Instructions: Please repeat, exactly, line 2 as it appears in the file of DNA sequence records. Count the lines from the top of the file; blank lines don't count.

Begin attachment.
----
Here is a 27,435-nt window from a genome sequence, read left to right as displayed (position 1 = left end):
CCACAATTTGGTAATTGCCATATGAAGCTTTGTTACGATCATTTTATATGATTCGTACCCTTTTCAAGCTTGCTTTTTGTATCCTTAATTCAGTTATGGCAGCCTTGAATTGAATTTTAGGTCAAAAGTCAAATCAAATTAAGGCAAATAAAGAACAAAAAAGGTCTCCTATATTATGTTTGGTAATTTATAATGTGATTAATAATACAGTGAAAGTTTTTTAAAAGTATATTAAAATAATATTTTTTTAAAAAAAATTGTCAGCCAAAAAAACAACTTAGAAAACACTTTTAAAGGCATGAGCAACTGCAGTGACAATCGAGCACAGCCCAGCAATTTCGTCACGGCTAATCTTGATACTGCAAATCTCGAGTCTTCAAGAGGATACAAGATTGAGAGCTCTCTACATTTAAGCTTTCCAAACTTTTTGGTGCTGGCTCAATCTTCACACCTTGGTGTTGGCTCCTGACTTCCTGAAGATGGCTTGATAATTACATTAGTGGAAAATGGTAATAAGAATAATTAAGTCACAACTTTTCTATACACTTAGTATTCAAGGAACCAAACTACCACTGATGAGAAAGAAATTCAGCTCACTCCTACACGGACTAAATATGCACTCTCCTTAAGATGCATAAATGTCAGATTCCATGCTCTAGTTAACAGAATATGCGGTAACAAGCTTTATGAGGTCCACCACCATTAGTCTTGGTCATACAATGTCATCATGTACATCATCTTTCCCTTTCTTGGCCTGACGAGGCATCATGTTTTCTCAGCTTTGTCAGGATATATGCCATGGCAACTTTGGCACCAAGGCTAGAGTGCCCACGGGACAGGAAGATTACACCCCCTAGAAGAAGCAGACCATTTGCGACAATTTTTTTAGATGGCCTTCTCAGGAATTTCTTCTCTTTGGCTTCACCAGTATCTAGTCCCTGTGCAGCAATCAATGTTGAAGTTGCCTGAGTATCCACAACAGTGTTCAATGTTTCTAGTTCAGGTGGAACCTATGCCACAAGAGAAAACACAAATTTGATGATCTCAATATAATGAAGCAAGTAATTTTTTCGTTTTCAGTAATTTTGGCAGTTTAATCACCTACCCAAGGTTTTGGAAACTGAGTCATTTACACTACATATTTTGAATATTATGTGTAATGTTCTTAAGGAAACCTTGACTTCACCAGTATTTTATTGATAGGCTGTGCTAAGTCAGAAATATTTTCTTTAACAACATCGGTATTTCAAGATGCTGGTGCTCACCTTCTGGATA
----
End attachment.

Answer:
CCACAATTTGGTAATTGCCATATGAAGCTTTGTTACGATCATTTTATATGATTCGTACCCTTTTCAAGCTTGCTTTTTGTATCCTTAATTCAGTTATGGCAGCCTTGAATTGAATTTTAGGTCAAAAGTCAAATCAAATTAAGGCAAATAAAGAACAAAAAAGGTCTCCTATATTATGTTTGGTAATTTATAATGTGATTAATAATACAGTGAAAGTTTTTTAAAAGTATATTAAAATAATATTTTTTTAAAAAAAATTGTCAGCCAAAAAAACAACTTAGAAAACACTTTTAAAGGCATGAGCAACTGCAGTGACAATCGAGCACAGCCCAGCAATTTCGTCACGGCTAATCTTGATACTGCAAATCTCGAGTCTTCAAGAGGATACAAGATTGAGAGCTCTCTACATTTAAGCTTTCCAAACTTTTTGGTGCTGGCTCAATCTTCACACCTTGGTGTTGGCTCCTGACTTCCTGAAGATGGCTTGATAATTACATTAGTGGAAAATGGTAATAAGAATAATTAAGTCACAACTTTTCTATACACTTAGTATTCAAGGAACCAAACTACCACTGATGAGAAAGAAATTCAGCTCACTCCTACACGGACTAAATATGCACTCTCCTTAAGATGCATAAATGTCAGATTCCATGCTCTAGTTAACAGAATATGCGGTAACAAGCTTTATGAGGTCCACCACCATTAGTCTTGGTCATACAATGTCATCATGTACATCATCTTTCCCTTTCTTGGCCTGACGAGGCATCATGTTTTCTCAGCTTTGTCAGGATATATGCCATGGCAACTTTGGCACCAAGGCTAGAGTGCCCACGGGACAGGAAGATTACACCCCCTAGAAGAAGCAGACCATTTGCGACAATTTTTTTAGATGGCCTTCTCAGGAATTTCTTCTCTTTGGCTTCACCAGTATCTAGTCCCTGTGCAGCAATCAATGTTGAAGTTGCCTGAGTATCCACAACAGTGTTCAATGTTTCTAGTTCAGGTGGAACCTATGCCACAAGAGAAAACACAAATTTGATGATCTCAATATAATGAAGCAAGTAATTTTTTCGTTTTCAGTAATTTTGGCAGTTTAATCACCTACCCAAGGTTTTGGAAACTGAGTCATTTACACTACATATTTTGAATATTATGTGTAATGTTCTTAAGGAAACCTTGACTTCACCAGTATTTTATTGATAGGCTGTGCTAAGTCAGAAATATTTTCTTTAACAACATCGGTATTTCAAGATGCTGGTGCTCACCTTCTGGATA